The Catalan parliament on Friday declared the results of Sunday’s referendum official, triggering the next step toward a declaration of independence from Spain. A parliament session scheduled for Monday to make that declaration has been suspended by Spanish courts, so Catalan President Carles Puigdemont postponed the session until Tuesday.
If/when the declaration comes, Madrid will undoubtedly involve emergency powers–the first time that’s ever been done–to take direct control over the Catalan government, which will include putting national police on the streets in place of Catalan officers. If Sunday’s brutality is any indication, that could very quickly start to look an awful lot like a military occupation, optics that I’m sure Madrid would rather avoid. Interestingly, while Madrid has maintained that nothing untoward happened on Sunday, on Friday Enric Millo, its representative in Barcelona, apologized for the injuries that Spanish police caused–though he maintained that the fault primarily lay with the Catalan government for holding the referendum. There are growing calls for national unity rallies to be held in Madrid and Barcelona over the weekend.
One thing about this mess seems certain: no help will be forthcoming from the European Union.
Theresa May is apparently facing a backbench mutiny within the Conservative party, where some 30 members of parliament are already reportedly behind a push to force a leadership vote. May responded to questions about the plot by saying that what Britain needs now is “calm leadership,” but that she plans to stay on as prime minister nonetheless. Actually she asserted that she’s providing that calm leadership, which genuinely makes me wonder if that cough drop Philip Hammond gave her on Wednesday was laced with a hallucinogen.
Margarita Zavala, a former Mexican first lady, announced Friday that she’s quitting the National Action Party to run as an independent in next year’s presidential election. Incumbent Enrique Peña Nieto’s poll numbers are pretty weak, which puts his Institutional Revolutionary Party in a bad spot, but if Zavala really does go into the election as an independent she could significantly complicate the race. In addition to the PRI nominee, former Mexico City Mayor Andrés Manuel López Obrador will run on his National Regeneration Movement ticket. The PAN has formed an alliance with the Party of Democratic Revolution and the Citizen’s Movement, and right now a hypothetical candidate from that alliance looks like he or she might have a slight edge over the other candidates in the polls (though to be fair, it’s hard to accurately poll on generic candidates and there are a lot of voters still undecided). An independent Zavala would, presumably, pull votes away from whoever that winds up being.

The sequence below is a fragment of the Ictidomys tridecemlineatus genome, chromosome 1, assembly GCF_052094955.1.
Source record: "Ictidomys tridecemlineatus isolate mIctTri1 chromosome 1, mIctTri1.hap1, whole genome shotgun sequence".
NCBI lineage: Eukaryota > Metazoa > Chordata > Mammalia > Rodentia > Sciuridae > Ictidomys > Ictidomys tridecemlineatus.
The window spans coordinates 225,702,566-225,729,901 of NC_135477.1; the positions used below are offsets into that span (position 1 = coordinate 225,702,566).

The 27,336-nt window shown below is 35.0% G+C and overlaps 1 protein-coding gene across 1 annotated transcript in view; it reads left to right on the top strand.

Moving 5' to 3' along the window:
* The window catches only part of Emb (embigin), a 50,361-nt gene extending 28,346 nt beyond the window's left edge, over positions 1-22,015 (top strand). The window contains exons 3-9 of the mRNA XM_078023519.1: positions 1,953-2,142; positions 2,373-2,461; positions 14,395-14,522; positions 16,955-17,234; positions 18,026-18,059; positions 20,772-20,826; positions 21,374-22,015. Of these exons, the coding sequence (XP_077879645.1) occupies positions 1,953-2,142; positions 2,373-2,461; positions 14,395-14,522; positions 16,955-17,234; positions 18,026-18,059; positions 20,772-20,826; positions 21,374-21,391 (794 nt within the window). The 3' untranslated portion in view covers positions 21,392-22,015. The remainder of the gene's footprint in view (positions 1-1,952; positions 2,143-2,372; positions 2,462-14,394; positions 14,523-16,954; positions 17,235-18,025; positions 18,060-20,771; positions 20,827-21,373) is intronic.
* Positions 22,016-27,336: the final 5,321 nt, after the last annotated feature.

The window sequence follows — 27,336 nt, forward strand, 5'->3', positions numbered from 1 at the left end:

Adding to the bizarre sonic “attack” story that continues to dog US-Cuba relations, now there are apparently some private US citizens who say that, after visiting Cuba, they experienced some of the same symptoms that have affected US spies and diplomatic personnel on the island. Which might argue against it being a targeted attack, I guess? I honestly have no idea what to make of this thing, in case I haven’t already made that abundantly clear. It’s a really strange story.